Community News

Friday, December 19, 2008

Ukrainians protest economic meltdown

December 19, 2008 | Associated Press

People walk by a currency exchange
office in Kyiv on Dec. 17. The
Ukrainian currency, the hryvnia, fell
over 70 percent since the beginning of
the year in the financial crisis. (AP
Photo/Sergei Chuzavkov)

About 1,000 angry Ukrainians rallied in the Ukrainian capital Thursday, protesting price increases, wage delays, utility cutoffs and other effects of the economic crisis gripping this ex-Soviet nation. Inflation has ravaged the economy and the hryvnia has lost half its value since the global financial meltdown began in September.

Kiev residents rallied in front of the mayor's office Thursday, decrying a fourfold increase in public transport fees, delays in paychecks and problems with hot water and heating in several city districts.

Adding to the tensions, Russia's state natural gas monopoly, Gazprom, warned on Thursday it will cut gas supplies to Ukraine on Jan. 1 if it fails to pay off a $2 billion gas debt.

In 2004, several hundred thousand demonstrators jammed the center of Kiev to demand fair elections in the Orange Revolution protests. Now, experts are predicting massive protests over the financial distress.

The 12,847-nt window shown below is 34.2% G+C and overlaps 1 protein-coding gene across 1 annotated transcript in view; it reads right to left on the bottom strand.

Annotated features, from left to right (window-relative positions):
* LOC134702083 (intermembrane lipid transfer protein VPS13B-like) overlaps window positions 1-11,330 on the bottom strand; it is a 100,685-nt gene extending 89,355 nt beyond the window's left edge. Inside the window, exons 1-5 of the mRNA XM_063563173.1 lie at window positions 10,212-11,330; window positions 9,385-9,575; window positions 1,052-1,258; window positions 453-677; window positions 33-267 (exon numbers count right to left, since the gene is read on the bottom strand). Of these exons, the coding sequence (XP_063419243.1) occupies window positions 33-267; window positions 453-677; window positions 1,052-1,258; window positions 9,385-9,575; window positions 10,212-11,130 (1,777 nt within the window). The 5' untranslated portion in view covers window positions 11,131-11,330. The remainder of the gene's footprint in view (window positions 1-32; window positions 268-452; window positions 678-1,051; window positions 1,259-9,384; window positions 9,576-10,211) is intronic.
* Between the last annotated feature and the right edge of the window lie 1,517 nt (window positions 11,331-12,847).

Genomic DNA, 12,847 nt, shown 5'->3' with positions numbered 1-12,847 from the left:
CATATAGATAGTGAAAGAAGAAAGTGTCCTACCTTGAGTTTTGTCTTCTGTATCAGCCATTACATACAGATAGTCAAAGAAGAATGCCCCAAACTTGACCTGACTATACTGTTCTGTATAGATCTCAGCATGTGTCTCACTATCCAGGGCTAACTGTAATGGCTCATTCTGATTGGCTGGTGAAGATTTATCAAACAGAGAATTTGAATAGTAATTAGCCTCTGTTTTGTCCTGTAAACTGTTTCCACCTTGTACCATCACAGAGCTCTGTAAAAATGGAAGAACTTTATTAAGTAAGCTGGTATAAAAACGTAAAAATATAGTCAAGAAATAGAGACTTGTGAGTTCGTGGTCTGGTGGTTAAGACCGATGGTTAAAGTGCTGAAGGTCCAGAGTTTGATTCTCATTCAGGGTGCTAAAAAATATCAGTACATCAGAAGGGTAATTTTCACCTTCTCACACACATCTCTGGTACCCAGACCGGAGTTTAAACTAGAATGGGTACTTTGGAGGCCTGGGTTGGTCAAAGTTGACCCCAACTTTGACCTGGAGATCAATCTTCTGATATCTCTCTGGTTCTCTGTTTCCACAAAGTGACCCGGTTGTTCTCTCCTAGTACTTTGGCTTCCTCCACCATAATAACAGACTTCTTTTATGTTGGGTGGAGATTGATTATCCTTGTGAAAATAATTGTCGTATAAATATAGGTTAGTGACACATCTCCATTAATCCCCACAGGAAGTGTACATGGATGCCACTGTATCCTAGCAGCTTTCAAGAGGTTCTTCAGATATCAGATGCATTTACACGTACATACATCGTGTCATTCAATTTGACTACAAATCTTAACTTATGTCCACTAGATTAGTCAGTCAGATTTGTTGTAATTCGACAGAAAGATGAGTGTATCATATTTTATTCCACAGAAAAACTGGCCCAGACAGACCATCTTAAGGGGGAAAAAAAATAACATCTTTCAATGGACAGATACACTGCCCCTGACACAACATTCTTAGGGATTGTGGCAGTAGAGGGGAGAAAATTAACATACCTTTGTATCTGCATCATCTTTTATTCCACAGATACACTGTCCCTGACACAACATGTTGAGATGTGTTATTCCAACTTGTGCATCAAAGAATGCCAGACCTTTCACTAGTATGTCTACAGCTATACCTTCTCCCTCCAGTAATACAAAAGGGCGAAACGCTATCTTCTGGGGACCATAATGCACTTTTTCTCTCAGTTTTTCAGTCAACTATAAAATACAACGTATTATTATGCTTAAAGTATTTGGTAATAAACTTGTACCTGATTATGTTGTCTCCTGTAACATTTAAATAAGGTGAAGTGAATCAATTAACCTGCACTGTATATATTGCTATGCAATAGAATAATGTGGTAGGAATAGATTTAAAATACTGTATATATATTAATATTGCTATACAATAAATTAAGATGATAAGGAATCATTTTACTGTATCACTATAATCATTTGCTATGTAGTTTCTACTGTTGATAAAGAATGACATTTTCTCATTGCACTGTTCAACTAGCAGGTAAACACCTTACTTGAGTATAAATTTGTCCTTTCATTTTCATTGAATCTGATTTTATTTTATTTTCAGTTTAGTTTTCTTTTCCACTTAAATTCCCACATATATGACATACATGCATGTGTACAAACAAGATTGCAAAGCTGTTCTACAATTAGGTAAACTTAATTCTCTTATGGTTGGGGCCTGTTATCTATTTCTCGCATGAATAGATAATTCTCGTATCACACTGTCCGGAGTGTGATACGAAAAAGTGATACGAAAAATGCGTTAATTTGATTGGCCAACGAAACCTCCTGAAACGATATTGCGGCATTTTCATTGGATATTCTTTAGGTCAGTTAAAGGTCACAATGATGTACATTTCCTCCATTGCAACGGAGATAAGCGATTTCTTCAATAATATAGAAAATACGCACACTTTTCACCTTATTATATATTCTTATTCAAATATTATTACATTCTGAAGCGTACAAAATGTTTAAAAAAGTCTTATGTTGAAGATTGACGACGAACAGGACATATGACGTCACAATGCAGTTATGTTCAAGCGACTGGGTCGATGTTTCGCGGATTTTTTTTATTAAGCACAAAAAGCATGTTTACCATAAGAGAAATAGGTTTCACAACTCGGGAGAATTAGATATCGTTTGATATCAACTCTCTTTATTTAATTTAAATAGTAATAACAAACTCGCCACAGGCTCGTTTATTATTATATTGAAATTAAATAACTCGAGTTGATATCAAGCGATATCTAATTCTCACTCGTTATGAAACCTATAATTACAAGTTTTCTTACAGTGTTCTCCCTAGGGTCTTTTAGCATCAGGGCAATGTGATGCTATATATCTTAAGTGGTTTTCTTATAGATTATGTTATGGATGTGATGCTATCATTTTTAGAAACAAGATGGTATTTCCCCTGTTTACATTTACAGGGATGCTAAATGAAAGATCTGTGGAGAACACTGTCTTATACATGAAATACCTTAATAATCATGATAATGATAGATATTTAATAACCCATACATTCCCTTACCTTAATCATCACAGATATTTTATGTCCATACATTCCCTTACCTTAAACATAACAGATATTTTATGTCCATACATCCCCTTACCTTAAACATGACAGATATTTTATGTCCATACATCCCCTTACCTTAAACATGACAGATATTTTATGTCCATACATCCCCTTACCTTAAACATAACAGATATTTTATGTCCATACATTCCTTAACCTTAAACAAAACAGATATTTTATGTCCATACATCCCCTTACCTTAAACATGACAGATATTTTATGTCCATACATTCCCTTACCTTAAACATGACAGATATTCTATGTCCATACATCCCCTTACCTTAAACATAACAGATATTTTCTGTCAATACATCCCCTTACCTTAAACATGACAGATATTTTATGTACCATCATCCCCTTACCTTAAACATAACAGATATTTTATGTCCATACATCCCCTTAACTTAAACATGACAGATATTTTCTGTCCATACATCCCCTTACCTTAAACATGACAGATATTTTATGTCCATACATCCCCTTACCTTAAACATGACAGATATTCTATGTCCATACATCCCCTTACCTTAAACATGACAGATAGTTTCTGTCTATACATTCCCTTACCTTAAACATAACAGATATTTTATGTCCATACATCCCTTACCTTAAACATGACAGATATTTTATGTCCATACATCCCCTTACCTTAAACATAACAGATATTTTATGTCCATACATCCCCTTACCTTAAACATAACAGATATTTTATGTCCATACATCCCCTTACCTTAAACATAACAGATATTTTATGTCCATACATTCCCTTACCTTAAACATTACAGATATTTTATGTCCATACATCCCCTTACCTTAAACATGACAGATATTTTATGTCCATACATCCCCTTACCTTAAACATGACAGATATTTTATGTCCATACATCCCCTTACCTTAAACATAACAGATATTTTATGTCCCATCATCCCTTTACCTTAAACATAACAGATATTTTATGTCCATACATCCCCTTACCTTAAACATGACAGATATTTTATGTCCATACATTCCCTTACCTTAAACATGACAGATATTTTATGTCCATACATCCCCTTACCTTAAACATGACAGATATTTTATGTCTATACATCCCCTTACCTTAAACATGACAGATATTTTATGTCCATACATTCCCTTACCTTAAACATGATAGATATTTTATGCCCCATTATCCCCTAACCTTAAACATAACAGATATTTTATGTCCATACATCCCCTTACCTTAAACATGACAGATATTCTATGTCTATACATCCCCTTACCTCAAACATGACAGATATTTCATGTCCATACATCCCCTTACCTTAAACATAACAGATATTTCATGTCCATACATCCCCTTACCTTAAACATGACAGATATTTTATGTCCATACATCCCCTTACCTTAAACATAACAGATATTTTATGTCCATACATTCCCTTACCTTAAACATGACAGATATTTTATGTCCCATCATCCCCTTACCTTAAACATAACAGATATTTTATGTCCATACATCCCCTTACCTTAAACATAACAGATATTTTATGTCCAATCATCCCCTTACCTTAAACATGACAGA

Mayor Leonid Chernovetsky and his long-term foe Prime Minister Yulia Tymoshenko blame each other for the city's plight. But many Kiev citizens blame politicians in general.

"They are all bandits," said Tamara Osipova, 69, a retired music teacher who survives on a monthly pension of 800 hryvna, which has eroded sharply in dollar terms during the crisis - from the equivalent of about $160 to just $80. "I could understand if this were a village, but for the capital of a European country not to have heating, water and gas - how can this be?"

Valentyna Ivanova, a 68 year-old retired engineer said she could not survive on 700 hryvna a month, half of which she will spend on utilities after fees were raised. "When I come home I should eat something, shouldn't I? And how will I buy food?"

A recent poll conducted by Gorshenin's Kiev Management Problems Institute found that some 16 percent of respondents were ready to take to the streets if life doesn't improve. The nationwide study polled 2,000 respondents and had a margin of error of 2.2 percentage points.

The hryvna was trading at 9.65 to the dollar on the foreign currency exchange Thursday, from 4.9 in September.

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